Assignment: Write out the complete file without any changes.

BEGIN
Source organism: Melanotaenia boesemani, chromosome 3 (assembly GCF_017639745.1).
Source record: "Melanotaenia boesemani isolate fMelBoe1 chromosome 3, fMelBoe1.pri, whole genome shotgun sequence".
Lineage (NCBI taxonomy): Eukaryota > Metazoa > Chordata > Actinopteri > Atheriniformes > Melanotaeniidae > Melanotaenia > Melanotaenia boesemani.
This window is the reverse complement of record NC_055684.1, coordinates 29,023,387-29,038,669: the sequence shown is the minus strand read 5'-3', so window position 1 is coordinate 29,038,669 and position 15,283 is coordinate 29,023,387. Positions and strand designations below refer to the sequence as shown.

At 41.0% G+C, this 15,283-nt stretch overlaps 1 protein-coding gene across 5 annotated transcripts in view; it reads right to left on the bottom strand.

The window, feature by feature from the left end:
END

Source organism: Melanotaenia boesemani, chromosome 3 (assembly GCF_017639745.1).
Source record: "Melanotaenia boesemani isolate fMelBoe1 chromosome 3, fMelBoe1.pri, whole genome shotgun sequence".
Lineage (NCBI taxonomy): Eukaryota > Metazoa > Chordata > Actinopteri > Atheriniformes > Melanotaeniidae > Melanotaenia > Melanotaenia boesemani.
This window is the reverse complement of record NC_055684.1, coordinates 29,023,387-29,038,669: the sequence shown is the minus strand read 5'-3', so window position 1 is coordinate 29,038,669 and position 15,283 is coordinate 29,023,387. Positions and strand designations below refer to the sequence as shown.

At 41.0% G+C, this 15,283-nt stretch overlaps 1 protein-coding gene across 5 annotated transcripts in view; it reads right to left on the bottom strand.

The window, feature by feature from the left end: